Arts and Entertainment

Complications of mistaken identity arise in the forest

Oberon the greaser (played by Daniel Stoltenberg) and the young and impressionable Puck (Jenny Estill) in Kitsap Forest Theater
Oberon the greaser (played by Daniel Stoltenberg) and the young and impressionable Puck (Jenny Estill) in Kitsap Forest Theater's 1950s-era 'Midsummer Night's Dream.'
— image credit: Courtesy Photo/Kitsap Forest Theater

Kitsap Forest Theater stages Arne Zaslove's oddity, a 1950s rock and roll musical of Shakepeare's "Midsummer Night's Dream" throughout the month.

Right from the beginning something seems awry.

Halfway down the trail to the Kitsap Forest Theater for The Mountaineer Players summertime Shakespeare performance, golden oldie records are hanging from tree branches. A bit further down, you run into a 1950’s shaggin’ wagon.

The relics seem strangely out of place in this environment.

Interspersed with the 50’s aesthetic are plaques posted on trail side trees, featuring Shakespearian quotes from the characters of “A Midsummer Night’s Dream,” giving premonition to the quirky production that’s being housed below — Arne Zaslove’s 1950’s rock and roll musical version of the Shakespeare classic.

Granted the themes match up fairly well — teenage love with the era of poodle skirts and leather jackets — still it makes one wonder what the Bard himself would think of his characters in 50’s garb, breaking out into hand jives and doo-wop songs.

I wonder what sparked Zaslove’s interpretation.

But he’s the Fulbright Scholar, “the closest thing Seattle boasts to a living cultural resource,” Seattle Weekly said. So who am I to question?

Zaslove, a Seattle master teacher, director and historian of the theater, leads regular Shakespeare workshops that aim to bridge the time gap between the Bard’s era and the present day to help actors and directors connect with and mine the riches of the text.

It’s the classic comedy of mistaken identities with all the vintage Shakespeare dialogue, only the characters are sporting bobby socks, poodle skirts and slicked back hair. It’s prom night 1957 at Athens High School and every now and then the players are compelled to break out into 50’s pop songs.

The show opens with graduating seniors Lysander (played by Evan Randall) and Hermia (Ashleigh Emmons) in love, as are fellow seniors Demetrius (Stuart Baker) and Helena (Sydney Kaser). However, Hermia is now also adored by Demetrius (Stuart Baker) whom her father wishes to force upon her, enlisting the help of high school principal Theseus.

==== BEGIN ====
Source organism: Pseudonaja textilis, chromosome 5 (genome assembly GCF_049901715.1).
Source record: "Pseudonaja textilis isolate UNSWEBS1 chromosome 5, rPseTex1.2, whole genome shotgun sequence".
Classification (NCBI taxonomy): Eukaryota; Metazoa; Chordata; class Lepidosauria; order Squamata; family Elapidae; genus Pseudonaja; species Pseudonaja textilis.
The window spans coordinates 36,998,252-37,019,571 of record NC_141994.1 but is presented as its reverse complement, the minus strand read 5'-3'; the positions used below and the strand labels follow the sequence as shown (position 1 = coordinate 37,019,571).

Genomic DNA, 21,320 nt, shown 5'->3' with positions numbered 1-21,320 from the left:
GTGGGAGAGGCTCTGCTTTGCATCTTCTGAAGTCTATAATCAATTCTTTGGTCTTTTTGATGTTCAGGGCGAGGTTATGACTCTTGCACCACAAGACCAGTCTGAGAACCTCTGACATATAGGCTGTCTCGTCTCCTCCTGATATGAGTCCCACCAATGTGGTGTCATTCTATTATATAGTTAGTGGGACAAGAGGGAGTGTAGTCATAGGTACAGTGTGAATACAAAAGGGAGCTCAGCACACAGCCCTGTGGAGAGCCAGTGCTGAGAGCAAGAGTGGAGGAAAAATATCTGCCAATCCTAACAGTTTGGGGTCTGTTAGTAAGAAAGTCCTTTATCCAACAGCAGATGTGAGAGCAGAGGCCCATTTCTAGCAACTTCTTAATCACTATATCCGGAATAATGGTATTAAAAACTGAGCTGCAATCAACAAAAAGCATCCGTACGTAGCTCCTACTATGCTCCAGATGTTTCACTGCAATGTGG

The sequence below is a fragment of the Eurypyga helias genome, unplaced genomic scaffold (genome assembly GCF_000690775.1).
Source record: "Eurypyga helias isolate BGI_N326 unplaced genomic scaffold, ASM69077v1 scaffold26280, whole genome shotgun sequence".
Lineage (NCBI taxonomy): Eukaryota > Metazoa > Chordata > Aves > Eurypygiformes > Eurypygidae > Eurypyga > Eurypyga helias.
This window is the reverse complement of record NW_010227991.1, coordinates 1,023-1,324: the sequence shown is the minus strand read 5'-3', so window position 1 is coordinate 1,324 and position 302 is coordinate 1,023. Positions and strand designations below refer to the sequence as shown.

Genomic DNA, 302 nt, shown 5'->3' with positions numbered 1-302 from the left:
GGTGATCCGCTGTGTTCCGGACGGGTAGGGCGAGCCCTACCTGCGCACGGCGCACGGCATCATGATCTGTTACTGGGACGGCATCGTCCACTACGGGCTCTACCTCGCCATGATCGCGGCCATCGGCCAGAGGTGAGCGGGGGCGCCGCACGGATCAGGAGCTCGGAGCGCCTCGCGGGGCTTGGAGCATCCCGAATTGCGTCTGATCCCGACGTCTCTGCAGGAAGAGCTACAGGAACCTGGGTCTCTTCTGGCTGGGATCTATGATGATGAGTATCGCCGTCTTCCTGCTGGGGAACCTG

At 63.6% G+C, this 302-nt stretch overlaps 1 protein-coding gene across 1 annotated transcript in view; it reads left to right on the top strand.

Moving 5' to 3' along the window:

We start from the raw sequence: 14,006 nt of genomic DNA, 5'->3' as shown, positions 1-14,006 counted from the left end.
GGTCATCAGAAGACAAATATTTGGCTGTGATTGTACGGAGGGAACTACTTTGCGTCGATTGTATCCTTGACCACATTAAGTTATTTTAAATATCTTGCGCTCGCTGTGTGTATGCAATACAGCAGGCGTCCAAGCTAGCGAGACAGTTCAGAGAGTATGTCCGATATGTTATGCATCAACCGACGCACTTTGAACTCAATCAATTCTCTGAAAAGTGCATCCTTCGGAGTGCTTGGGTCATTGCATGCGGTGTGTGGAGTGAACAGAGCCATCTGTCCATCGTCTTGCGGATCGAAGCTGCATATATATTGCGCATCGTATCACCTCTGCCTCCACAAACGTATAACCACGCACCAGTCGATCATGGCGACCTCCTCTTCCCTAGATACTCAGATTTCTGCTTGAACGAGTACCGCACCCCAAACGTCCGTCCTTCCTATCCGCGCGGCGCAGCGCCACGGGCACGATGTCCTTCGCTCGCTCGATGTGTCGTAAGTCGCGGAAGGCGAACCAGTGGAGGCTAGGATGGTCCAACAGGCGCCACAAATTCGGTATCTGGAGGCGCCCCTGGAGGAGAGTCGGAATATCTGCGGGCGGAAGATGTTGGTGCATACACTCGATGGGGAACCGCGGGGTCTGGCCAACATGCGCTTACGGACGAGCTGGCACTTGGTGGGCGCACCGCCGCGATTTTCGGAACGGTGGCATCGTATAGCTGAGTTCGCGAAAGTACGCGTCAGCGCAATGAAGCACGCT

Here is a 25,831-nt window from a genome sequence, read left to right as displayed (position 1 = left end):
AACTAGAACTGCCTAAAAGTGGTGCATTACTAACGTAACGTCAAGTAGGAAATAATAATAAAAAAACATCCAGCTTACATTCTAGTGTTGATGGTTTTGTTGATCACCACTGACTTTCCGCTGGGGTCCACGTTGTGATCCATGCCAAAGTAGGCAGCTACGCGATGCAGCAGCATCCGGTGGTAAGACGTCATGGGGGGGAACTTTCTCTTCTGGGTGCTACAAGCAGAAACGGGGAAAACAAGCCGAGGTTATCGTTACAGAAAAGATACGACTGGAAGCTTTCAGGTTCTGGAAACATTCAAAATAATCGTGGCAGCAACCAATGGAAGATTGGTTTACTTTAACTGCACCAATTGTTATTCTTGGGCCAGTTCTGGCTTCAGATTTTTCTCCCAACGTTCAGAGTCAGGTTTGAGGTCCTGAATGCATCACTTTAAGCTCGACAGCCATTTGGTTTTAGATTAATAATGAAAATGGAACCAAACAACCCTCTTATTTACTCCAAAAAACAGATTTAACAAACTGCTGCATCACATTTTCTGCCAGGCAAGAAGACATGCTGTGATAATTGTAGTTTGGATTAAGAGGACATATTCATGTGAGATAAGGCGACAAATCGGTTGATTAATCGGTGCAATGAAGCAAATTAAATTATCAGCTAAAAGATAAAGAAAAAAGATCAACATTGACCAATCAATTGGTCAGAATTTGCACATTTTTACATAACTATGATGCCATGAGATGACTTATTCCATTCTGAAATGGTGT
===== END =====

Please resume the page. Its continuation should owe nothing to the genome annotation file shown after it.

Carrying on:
So she and Lysander escape to the forest, followed by Demetrius and Helena, where the complications of mistaken identity arise at the hands of recent Athens High graduates Oberon (Daniel Stoltenberg) and Titania (Amy Beth Lindvall) and Athens freshmen Puck (Jenny Estill) are playing with magic flowers and love potions. Oberon wants to put a spell on Titania which will make her fall in love with the first person she sees upon awakening, but upon hearing the plight of Helena, having been denounced by Demetrius, he tells Puck to also give the magic potion to Demetrius to reunite those love birds.

But Puck makes the mistake of setting up Lysander instead, creating a big emotional mess.

In the midst of all that chaos, a group of singing thespian custodians from Athens High are rehearsing a production which they will play for Theseus at the prom, when one of them gets involved in the forest love sorcery.

It’s great sport for the leather-jacket clad sorcerer Oberon. But all good sports must come to an end. And in this version of the play, it’s likely to be resolved with one big musical number.

“So get ready to sit back, tap your toes and enjoy the show,” director Ellen Graham said.

THE KITSAP MOUNTAINEERS PLAYERS present Arne Zaslove’s 1950’s rock and roll version of “A Midsummer Night’s Dream” at 2 p.m. Saturdays and Sundays through Aug. 24 at the Kitsap Forest Theater off of Seabeck Highway in Bremerton. Tickets are $16 at the door for adults ($14 presale), $10 for youth ($8 presale), kids under 6 are free. Picnics at the trailhead encouraged. Info: or call The Mountaineers at (800) 573-8484.

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